DENVER — A divided appeals court Friday upheld a costly federal plan opposed by Oklahoma Attorney General Scott Pruitt and Oklahoma Gas and Electric Co. to reduce pollutants from two Oklahoma power plants.
The 10th U.S. Circuit Court of Appeals ruled 2-1 that the U.S. Environmental Protection Agency was within its authority to reject a state pollution-control plan for the plants and instead impose a more stringent plan.
The coal-burning plants near Pawnee and Muskogee emit large amounts of pollutants that cause haze and damage air quality in a multistate region. The emissions are subject to EPA regulations for haze and other types of pollution under the federal Clean Air Act.
“We conclude that the EPA has authority to review the state's plan and that it lawfully exercised that authority in rejecting it and promulgating its own,” Chief Judge Mary Beck Briscoe and Judge Carlos Lucero stated in a 51-page decision.
The EPA contends it had a duty to impose its plan because the state plan did not meet federal standards to adequately control emissions.
Pruitt and OG&E had asked the Denver-based court to overturn the EPA plan, contending the agency usurped the state's authority and that the plan will require unnecessary, sizable expenditures on scrubber technology.
The EPA plan would cost the utility, and ultimately its customers, much more than the state plan. Pruitt and OG&E contend the EPA plan would cost more than $1 billion in the next five years. EPA contends that figure is grossly exaggerated.
At issue in the case are parts of the federal Clean Air Act meant to protect visibility at certain national parks and wildlife areas.
The Sierra Club, which was allowed to intervene in the case, contends that the level of emissions in dispute put public health at risk; a contention disputed by Pruitt and OG&E.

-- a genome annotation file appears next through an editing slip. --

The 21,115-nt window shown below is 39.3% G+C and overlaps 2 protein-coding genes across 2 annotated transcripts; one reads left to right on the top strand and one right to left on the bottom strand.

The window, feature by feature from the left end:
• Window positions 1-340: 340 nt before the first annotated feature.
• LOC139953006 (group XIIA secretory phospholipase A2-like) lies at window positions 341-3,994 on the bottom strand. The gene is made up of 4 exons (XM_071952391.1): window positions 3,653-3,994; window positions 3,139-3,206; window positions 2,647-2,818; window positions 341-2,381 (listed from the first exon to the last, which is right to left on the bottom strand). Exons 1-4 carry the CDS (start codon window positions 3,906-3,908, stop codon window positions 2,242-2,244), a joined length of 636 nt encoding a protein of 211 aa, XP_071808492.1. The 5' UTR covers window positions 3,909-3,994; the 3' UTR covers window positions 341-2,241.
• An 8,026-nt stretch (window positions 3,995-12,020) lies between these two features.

The appeals court decision lifted a stay that had kept the EPA plan from taking effect while the appeal by Pruitt, OG&E and industries in Oklahoma that are big users of electricity was pending.
OG&E said, however, it is likely to ask a full panel of the court's judges to reconsider Friday's decision made by a three-judge panel.
“We disagree and are disappointed” with the court's decision, Pruitt said. “We will continue to fight to preserve the ability of Oklahoma stakeholders to create an Oklahoma solution and to protect Oklahoma consumers from excessive and unnecessary utility costs. We are reviewing the decision and considering our options.”
The director of the Oklahoma Chapter of the Sierra Club, David Ocamb, said, “OG&E sends hundreds of millions of dollars out of state each year to import coal and the pollution that comes with it. For a state with abundant, homegrown natural resources, this makes no sense.”
The judge in the minority, Paul Kelly, said, “even under EPA's estimate, (the EPA plan will) result in no appreciable change in visibility. Moreover, there is no evidence this investment will have any effect whatsoever on air quality.”
The judges in the majority said Kelly “raises a number of valid concerns about the EPA's actions and we acknowledge that this is a close case.”
We conclude that the EPA has authority to review the state's plan and that it lawfully exercised that authority in rejecting it and promulgating its own.”